Reactions within the Psychiatric Community

The assertion that Bipolar II Disorder is a myth has undoubtedly sparked debate. Proponents of the bipolar spectrum argue that the nuanced differences between Bipolar I and II are essential for determining treatment and understanding the etiology of mood disorders (Vieta & Suppes, 2008; Judd et al., 2005). The importance of recognizing the uniqueness of hypomanic episodes in Bipolar II Disorder is emphasized as essential for patient care and outcomes (Saunders et al., 2015; Geddes et al., 2009).

Detractors, on the other hand, back Malhi et al.’s claim, suggesting that the expansion of bipolar diagnoses has led to “diagnostic inflation” and “overmedicalization” (Healy, 2006; Blader & Carlson, 2007). They argue that a more restrictive diagnostic threshold would prevent misdiagnosis and improve treatment specificity (Fletcher et al., 2013).

Implications for Diagnosis and Treatment

The ongoing debate has significant implications for both diagnosis and treatment of mood disorders. If Malhi et al.’s (2019) views were to gain consensus, it might lead to a paradigm shift, where fewer individuals would be diagnosed with Bipolar II Disorder and the focus might shift towards identifying and treating mood dysregulation more generally. It could also influence pharmacological strategies, promoting a more conservative approach and possibly reducing the use of antipsychotic medications (Pringsheim & Gardner, 2014).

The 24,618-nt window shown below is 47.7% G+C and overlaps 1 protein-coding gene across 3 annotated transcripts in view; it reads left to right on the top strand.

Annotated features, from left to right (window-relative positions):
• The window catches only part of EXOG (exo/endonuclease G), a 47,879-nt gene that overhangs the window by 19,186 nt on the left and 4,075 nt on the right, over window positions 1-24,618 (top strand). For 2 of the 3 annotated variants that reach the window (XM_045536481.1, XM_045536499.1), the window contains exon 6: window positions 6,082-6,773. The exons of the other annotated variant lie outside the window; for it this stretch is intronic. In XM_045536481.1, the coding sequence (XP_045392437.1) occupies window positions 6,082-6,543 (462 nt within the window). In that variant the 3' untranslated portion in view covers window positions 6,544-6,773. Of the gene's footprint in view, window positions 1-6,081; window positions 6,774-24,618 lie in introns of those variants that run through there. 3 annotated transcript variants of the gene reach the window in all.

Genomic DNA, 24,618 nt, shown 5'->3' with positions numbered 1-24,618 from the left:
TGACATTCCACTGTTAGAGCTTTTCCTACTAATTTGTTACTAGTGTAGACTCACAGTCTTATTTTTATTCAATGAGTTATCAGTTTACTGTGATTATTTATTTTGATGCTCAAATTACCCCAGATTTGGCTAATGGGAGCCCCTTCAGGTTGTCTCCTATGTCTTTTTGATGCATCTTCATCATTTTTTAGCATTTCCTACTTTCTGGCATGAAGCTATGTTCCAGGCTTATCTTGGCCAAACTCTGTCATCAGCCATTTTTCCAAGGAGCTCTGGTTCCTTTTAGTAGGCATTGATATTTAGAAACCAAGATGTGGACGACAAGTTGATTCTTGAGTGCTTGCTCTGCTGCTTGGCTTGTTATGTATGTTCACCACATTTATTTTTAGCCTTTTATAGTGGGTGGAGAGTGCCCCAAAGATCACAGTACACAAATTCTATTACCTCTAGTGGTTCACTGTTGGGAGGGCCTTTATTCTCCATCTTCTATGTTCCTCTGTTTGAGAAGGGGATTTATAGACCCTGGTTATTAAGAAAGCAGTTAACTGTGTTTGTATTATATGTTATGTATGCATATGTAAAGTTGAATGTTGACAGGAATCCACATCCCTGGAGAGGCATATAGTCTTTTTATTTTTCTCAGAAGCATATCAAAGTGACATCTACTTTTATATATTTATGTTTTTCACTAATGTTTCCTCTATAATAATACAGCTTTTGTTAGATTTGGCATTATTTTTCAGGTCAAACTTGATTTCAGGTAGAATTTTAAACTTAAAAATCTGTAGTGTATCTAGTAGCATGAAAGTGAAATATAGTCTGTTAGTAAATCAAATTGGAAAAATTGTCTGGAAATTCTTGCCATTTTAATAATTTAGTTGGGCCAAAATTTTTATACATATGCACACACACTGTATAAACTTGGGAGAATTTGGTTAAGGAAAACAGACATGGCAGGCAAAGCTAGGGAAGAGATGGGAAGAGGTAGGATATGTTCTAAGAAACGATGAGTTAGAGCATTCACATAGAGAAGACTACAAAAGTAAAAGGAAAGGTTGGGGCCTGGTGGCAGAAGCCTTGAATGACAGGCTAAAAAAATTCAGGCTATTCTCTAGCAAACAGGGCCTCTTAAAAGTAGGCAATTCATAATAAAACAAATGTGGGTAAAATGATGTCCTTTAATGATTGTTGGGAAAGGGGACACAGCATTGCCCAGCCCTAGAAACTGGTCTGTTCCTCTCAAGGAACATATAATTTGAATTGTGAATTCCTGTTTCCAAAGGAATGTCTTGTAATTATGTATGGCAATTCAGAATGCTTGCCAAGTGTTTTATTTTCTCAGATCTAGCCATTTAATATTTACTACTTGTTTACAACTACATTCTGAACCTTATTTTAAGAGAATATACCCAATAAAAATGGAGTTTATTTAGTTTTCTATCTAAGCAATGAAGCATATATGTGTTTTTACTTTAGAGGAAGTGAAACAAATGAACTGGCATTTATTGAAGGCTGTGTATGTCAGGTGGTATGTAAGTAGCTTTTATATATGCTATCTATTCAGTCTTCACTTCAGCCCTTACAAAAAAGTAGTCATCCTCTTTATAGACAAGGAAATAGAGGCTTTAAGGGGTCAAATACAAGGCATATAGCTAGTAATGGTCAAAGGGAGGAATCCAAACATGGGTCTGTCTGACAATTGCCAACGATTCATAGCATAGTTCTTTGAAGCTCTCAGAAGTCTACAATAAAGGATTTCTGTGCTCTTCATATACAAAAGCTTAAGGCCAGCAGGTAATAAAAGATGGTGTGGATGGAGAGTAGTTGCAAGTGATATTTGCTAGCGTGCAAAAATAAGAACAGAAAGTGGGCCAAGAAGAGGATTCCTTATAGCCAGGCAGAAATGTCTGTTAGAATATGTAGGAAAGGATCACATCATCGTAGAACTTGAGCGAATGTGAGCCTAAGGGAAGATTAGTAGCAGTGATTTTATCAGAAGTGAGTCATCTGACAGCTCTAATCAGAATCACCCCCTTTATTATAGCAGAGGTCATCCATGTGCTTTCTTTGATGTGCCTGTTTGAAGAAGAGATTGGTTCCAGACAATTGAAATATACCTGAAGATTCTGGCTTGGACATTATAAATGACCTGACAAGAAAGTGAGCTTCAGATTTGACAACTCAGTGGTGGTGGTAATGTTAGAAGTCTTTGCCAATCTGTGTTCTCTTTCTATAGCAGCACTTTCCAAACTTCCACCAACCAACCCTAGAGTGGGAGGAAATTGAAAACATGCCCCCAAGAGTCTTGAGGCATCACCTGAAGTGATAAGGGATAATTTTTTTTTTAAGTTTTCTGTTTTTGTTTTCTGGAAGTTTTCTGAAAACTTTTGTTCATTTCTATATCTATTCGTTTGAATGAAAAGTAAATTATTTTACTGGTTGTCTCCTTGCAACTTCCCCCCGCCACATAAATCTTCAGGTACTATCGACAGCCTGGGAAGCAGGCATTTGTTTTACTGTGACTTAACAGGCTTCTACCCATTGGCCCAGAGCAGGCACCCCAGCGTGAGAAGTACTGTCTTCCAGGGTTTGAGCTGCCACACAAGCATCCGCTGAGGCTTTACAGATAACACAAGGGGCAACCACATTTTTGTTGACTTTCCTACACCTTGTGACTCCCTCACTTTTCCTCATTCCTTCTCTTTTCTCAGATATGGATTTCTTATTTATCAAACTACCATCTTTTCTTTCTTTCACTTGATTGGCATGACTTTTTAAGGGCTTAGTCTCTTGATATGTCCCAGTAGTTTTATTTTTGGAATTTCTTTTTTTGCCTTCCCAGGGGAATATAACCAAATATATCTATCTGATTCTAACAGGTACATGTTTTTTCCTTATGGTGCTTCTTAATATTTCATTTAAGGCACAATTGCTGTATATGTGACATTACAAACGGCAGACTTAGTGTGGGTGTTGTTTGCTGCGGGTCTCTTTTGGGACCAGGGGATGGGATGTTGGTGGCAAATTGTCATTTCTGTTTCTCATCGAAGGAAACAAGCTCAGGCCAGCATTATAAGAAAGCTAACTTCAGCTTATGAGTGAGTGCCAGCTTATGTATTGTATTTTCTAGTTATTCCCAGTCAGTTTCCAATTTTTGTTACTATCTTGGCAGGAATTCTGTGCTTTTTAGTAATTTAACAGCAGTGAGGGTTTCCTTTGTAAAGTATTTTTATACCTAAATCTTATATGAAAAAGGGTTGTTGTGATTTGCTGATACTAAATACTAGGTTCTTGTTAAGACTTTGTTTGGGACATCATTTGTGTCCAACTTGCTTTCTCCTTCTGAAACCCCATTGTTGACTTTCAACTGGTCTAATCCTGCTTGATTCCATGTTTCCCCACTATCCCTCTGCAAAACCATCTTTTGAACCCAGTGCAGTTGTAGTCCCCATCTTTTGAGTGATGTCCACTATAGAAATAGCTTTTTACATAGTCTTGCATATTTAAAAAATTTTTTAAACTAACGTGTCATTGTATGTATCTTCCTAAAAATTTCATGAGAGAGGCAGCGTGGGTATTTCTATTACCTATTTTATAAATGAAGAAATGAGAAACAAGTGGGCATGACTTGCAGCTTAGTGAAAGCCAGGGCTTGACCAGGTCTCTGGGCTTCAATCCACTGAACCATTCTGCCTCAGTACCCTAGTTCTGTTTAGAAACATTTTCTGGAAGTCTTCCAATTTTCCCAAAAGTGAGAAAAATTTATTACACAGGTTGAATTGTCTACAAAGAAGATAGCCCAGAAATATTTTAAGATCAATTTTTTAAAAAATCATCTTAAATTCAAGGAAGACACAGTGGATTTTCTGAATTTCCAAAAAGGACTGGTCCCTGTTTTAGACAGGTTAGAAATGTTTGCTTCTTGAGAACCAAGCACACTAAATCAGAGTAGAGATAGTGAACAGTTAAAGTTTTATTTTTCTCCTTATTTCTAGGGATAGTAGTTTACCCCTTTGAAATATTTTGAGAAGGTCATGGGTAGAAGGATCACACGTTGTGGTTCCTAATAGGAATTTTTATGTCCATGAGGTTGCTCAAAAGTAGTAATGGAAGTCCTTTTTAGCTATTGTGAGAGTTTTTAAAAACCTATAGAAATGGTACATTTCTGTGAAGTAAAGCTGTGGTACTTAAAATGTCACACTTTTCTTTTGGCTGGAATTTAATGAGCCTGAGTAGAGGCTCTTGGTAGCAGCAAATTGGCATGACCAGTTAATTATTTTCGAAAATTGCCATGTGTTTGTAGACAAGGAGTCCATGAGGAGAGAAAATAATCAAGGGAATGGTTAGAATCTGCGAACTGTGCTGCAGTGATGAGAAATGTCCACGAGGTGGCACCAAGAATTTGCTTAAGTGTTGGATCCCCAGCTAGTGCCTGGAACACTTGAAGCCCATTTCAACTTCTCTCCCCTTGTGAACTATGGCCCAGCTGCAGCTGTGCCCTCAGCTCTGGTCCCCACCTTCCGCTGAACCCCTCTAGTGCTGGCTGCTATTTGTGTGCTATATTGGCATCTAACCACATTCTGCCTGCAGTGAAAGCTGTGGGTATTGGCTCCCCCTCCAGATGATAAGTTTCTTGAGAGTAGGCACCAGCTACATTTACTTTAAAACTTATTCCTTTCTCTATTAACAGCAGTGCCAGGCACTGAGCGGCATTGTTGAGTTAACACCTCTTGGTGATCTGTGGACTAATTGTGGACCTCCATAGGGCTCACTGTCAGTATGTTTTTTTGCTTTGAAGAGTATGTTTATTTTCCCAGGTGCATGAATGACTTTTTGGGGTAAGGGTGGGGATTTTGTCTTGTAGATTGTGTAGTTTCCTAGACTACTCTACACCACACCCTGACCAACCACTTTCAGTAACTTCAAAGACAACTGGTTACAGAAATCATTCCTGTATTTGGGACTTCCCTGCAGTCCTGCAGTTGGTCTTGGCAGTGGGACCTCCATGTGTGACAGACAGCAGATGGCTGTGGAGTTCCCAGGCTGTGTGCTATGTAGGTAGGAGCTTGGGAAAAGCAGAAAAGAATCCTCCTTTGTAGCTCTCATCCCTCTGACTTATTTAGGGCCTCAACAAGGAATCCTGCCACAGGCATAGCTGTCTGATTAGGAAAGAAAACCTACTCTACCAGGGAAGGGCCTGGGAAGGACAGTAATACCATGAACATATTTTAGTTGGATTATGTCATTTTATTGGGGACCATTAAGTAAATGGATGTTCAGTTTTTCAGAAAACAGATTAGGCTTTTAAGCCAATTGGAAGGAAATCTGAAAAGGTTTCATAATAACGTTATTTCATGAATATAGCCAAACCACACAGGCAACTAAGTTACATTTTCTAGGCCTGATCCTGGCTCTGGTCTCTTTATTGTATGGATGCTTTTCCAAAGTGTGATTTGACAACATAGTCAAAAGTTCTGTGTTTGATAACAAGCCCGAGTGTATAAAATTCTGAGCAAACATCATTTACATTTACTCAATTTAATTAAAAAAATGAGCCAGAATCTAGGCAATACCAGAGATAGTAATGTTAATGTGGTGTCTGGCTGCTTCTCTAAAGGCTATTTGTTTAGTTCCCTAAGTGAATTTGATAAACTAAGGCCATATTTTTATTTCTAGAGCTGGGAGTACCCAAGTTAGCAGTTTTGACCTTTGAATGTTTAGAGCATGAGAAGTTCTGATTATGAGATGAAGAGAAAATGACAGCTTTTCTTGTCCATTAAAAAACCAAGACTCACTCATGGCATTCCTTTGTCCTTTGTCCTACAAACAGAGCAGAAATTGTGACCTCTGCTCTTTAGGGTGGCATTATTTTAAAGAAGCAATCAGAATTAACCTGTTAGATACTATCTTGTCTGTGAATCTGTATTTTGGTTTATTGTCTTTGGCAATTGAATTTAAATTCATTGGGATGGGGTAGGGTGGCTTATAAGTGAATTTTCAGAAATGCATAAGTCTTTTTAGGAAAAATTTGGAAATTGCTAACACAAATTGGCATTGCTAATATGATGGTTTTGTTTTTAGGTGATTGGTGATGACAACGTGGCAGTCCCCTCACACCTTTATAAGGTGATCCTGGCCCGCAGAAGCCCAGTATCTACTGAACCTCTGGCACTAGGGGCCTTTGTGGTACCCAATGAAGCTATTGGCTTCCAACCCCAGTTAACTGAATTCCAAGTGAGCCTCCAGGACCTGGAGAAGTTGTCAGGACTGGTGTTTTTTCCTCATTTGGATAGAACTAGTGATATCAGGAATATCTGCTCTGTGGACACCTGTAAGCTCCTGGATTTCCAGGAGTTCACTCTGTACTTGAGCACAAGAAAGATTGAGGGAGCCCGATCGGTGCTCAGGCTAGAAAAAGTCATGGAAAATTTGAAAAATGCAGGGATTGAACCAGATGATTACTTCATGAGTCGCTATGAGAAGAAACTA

The challenges to the existence of Bipolar II Disorder are far from reaching a resolution. This debate reflects the broader questions faced by psychiatric classification systems, balancing the need for precision with the dangers of over-categorization (Parker & Fletcher, 2014). Future research, clinician education, and a re-examination of psychiatric diagnostic criteria will likely continue to shape this ongoing conversation.

Empirical and clinical evidence will be required to either further validate the existence of Bipolar II Disorder or to overhaul its classification. Novelties such as neuroimaging and genetic studies may also shed new light on the subject (Phillips & Swartz, 2014). The narrative of Bipolar II Disorder being ‘a myth’ challenges the psychiatric community to refine its diagnostic tools and to ensure the best possible outcomes for patients worldwide.

This article examined the provocative claim that Bipolar II Disorder may not exist as a distinct clinical entity. The discussion is founded on reputable references, including both supporting and contesting viewpoints, which provide a rich base for further exploration and debate. As the discussion unfolds, it’s clear that what is ultimately at stake is the well-being of millions of individuals who rely on accurate psychiatric diagnoses to navigate their mental health journeys.


American Psychiatric Association. (2013). Diagnostic and statistical manual of mental disorders (5th ed.). Arlington, VA: American Psychiatric Publishing.

Akiskal, H. S., et al. (2007). The emergence of the bipolar spectrum: Validation along clinical-epidemiologic and familial-genetic lines. Psychopharmacology Bulletin, 40(4), 99–115.

Angst, J., et al. (2012). Diagnostic criteria for bipolarity based on an international sample of 5,635 patients with DSM-IV major depressive episodes. European Archives of Psychiatry and Clinical Neuroscience, 262(1), 3–11.

Malhi, G. S., et al. (2019). Bipolar II Disorder Is a Myth. Canadian Journal of Psychiatry, 64(8), 531–536. doi: 10.1177/0706743719847341

Parker, G., et al. (2018). Revising diagnostic and statistical manual of mental disorders, criteria for the bipolar disorders: Phase I of the AREDOC project. Australian & New Zealand Journal of Psychiatry, 52(1173-1182).

Pringsheim, T., & Gardner, D. M. (2014). Dispensed prescriptions for quetiapine and other second-generation antipsychotics in Canada from 2005 to 2012: A descriptive study. CMAJ Open, 2(4), E225.